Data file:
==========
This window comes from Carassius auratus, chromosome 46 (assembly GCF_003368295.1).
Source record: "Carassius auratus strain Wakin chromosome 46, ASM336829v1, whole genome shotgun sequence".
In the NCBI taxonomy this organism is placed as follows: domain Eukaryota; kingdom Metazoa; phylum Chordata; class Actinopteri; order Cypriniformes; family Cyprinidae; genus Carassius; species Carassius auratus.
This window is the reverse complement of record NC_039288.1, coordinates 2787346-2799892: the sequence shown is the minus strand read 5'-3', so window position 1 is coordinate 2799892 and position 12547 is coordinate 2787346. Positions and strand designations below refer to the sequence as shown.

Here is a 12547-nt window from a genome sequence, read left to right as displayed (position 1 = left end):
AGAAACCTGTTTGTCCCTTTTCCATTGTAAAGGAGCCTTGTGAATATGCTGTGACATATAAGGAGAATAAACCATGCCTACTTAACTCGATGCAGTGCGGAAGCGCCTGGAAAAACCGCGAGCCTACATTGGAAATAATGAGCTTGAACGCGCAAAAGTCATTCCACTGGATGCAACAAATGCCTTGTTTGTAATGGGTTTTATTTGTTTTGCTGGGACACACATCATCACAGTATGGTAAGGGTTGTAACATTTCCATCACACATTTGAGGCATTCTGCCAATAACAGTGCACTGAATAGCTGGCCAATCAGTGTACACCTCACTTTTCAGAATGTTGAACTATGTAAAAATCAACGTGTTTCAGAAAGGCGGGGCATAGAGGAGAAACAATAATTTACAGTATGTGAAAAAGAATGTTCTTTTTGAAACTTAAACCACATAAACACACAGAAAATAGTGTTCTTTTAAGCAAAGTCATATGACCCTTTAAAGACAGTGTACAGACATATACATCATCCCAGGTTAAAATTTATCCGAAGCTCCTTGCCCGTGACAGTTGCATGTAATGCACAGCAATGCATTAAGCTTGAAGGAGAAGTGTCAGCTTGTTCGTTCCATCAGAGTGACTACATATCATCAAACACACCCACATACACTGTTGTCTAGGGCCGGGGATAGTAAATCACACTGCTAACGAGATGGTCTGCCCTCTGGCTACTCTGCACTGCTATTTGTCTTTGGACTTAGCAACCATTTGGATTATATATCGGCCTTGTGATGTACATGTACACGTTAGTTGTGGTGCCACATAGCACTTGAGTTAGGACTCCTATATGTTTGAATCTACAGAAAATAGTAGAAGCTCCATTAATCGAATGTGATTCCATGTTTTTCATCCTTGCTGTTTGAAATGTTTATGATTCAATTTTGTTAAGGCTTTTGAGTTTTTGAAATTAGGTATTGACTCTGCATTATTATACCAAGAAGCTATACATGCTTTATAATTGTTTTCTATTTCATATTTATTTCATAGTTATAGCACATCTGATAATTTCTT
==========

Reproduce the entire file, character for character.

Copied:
This window comes from Carassius auratus, chromosome 46 (assembly GCF_003368295.1).
Source record: "Carassius auratus strain Wakin chromosome 46, ASM336829v1, whole genome shotgun sequence".
In the NCBI taxonomy this organism is placed as follows: domain Eukaryota; kingdom Metazoa; phylum Chordata; class Actinopteri; order Cypriniformes; family Cyprinidae; genus Carassius; species Carassius auratus.
This window is the reverse complement of record NC_039288.1, coordinates 2787346-2799892: the sequence shown is the minus strand read 5'-3', so window position 1 is coordinate 2799892 and position 12547 is coordinate 2787346. Positions and strand designations below refer to the sequence as shown.

Here is a 12547-nt window from a genome sequence, read left to right as displayed (position 1 = left end):
AGAAACCTGTTTGTCCCTTTTCCATTGTAAAGGAGCCTTGTGAATATGCTGTGACATATAAGGAGAATAAACCATGCCTACTTAACTCGATGCAGTGCGGAAGCGCCTGGAAAAACCGCGAGCCTACATTGGAAATAATGAGCTTGAACGCGCAAAAGTCATTCCACTGGATGCAACAAATGCCTTGTTTGTAATGGGTTTTATTTGTTTTGCTGGGACACACATCATCACAGTATGGTAAGGGTTGTAACATTTCCATCACACATTTGAGGCATTCTGCCAATAACAGTGCACTGAATAGCTGGCCAATCAGTGTACACCTCACTTTTCAGAATGTTGAACTATGTAAAAATCAACGTGTTTCAGAAAGGCGGGGCATAGAGGAGAAACAATAATTTACAGTATGTGAAAAAGAATGTTCTTTTTGAAACTTAAACCACATAAACACACAGAAAATAGTGTTCTTTTAAGCAAAGTCATATGACCCTTTAAAGACAGTGTACAGACATATACATCATCCCAGGTTAAAATTTATCCGAAGCTCCTTGCCCGTGACAGTTGCATGTAATGCACAGCAATGCATTAAGCTTGAAGGAGAAGTGTCAGCTTGTTCGTTCCATCAGAGTGACTACATATCATCAAACACACCCACATACACTGTTGTCTAGGGCCGGGGATAGTAAATCACACTGCTAACGAGATGGTCTGCCCTCTGGCTACTCTGCACTGCTATTTGTCTTTGGACTTAGCAACCATTTGGATTATATATCGGCCTTGTGATGTACATGTACACGTTAGTTGTGGTGCCACATAGCACTTGAGTTAGGACTCCTATATGTTTGAATCTACAGAAAATAGTAGAAGCTCCATTAATCGAATGTGATTCCATGTTTTTCATCCTTGCTGTTTGAAATGTTTATGATTCAATTTTGTTAAGGCTTTTGAGTTTTTGAAATTAGGTATTGACTCTGCATTATTATACCAAGAAGCTATACATGCTTTATAATTGTTTTCTATTTCATATTTATTTCATAGTTATAGCACATCTGATAATTTCTT